JOHANNESBURG (Reuters) — South Africa's Sibanye Gold suspended work at its Beatrix mine after nine workers were injured in a brawl between members of two rival unions, the company said on Friday.
Sibanye's share price fell 4 per cent, outpacing a 0.45 per cent drop on Johannesburg's Gold Mining Index, reflecting investor jitters about the prospects of fresh labour unrest ahead of wage talks in the sector later this year.
"The situation remains tense and management has decided to suspend operations ... while it attempts to restore calm," Sibanye said in a statement.
The fight between members of the Association of Mineworkers and Construction Union (AMCU) and the National Union of Mineworkers (NUM) erupted on Thursday.
AMCU was having a mass meeting at the time to get a mandate from its workers to sign a recognition agreement with the company, Sibanye said in a statement.
NUM remains the majority union at the Beatrix operation but AMCU has now reached the 30 per cent threshold, Sibanye spokesman James Wellsted told Reuters.
Tens of thousands of former NUM members have been poached by AMCU on the platinum belt in a brutal turf war that flared in 2012 and has spread by fits and starts into the gold sector.
Harmony Gold shut its Kusasalethu mine for several weeks in early 2013 because of violence stemming from the union rivalry and has struggled since to make money there.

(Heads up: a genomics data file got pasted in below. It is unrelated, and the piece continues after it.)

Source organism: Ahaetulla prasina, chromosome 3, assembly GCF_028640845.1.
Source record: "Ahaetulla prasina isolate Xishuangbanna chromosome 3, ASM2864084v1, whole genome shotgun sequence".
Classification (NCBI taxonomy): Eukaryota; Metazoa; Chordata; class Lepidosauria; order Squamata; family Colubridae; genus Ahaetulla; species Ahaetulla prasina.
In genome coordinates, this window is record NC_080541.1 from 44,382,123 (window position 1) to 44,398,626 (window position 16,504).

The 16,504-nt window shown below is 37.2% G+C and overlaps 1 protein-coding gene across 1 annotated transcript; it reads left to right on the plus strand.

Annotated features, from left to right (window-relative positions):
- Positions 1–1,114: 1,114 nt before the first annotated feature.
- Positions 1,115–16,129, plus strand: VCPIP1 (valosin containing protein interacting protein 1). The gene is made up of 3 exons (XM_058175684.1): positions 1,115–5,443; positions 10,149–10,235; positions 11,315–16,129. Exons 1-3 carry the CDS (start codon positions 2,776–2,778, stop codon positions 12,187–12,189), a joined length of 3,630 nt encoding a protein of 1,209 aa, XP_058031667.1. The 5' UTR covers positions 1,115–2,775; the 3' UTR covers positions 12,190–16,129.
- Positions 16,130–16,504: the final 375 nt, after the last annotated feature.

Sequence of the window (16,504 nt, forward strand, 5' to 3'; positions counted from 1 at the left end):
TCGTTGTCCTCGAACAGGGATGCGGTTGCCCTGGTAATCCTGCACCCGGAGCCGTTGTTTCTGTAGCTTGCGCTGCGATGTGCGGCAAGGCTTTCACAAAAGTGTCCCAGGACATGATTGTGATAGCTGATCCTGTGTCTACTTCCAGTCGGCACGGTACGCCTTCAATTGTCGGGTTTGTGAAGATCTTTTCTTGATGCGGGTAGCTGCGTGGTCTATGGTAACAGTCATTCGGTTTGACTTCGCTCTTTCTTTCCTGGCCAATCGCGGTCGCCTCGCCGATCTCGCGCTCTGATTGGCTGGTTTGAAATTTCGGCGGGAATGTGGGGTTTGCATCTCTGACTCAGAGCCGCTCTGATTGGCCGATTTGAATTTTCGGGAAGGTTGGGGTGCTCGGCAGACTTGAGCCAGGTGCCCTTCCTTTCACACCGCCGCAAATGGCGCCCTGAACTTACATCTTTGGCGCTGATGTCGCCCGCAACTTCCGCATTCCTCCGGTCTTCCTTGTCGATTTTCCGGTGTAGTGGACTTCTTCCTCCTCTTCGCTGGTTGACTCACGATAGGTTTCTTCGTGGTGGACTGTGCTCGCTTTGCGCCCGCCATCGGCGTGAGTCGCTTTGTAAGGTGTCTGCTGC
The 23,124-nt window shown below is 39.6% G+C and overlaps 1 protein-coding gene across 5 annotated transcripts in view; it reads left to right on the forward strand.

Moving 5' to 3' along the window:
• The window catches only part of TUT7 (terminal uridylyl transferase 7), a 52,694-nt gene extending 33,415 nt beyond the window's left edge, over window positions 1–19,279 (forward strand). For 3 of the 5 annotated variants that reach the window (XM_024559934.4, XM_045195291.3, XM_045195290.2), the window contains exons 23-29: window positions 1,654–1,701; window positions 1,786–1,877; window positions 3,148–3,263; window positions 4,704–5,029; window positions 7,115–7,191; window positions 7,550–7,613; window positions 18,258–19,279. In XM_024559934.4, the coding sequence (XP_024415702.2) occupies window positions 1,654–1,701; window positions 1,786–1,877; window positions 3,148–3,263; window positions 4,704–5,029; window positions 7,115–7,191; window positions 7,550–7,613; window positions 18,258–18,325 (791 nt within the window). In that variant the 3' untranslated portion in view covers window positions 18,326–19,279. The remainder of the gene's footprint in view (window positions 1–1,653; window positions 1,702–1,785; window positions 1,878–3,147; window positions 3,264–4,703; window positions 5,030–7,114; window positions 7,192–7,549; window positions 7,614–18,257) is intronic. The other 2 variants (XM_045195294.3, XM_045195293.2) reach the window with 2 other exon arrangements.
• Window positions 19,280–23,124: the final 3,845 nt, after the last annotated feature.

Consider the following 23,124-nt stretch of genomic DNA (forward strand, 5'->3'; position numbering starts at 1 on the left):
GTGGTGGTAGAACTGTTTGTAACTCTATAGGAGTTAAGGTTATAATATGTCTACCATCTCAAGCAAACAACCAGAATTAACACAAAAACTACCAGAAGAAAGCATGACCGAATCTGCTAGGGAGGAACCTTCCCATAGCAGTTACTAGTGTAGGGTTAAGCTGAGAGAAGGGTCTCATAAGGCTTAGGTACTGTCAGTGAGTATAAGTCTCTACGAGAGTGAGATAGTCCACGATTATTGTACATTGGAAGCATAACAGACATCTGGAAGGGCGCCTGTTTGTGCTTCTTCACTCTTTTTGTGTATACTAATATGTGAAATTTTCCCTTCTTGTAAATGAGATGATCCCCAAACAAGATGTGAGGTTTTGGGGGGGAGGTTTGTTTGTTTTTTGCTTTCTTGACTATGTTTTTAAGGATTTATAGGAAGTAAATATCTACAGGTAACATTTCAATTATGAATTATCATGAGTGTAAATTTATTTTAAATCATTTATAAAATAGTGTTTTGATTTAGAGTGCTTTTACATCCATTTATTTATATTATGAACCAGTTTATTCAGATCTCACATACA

The AMCU/NUM conflict has killed dozens of miners over the last three years and damaged investor confidence in Africa's most advanced economy.
NUM is battling to maintain its majority status in the gold shafts. According to the latest industry figures, as of the end of December 2014, NUM claimed 57 per cent of the roughly 100,000 South African gold miners who are unionised. AMCU has gone from virtually no membership in gold three years ago to 25 per cent.
Wage agreements with South Africa's main bullion producers expire at the end of June, and any deal reached with the majority union will be imposed on the others.
AMCU is more militant than NUM and will be aiming to dislodge its rival from majority status at a time when the industry has said it can ill afford steep pay hikes.
Spot gold is up 6 per cent in 2015 but remain well off peaks of just over $1,920 an ounce scaled in September 2011.
Sibanye for its part will be keen to get Beatrix up and running again as it accounts for about 20 per cent of its annual production of close to 1.6 million ounces. Officials from neither union were available for comment.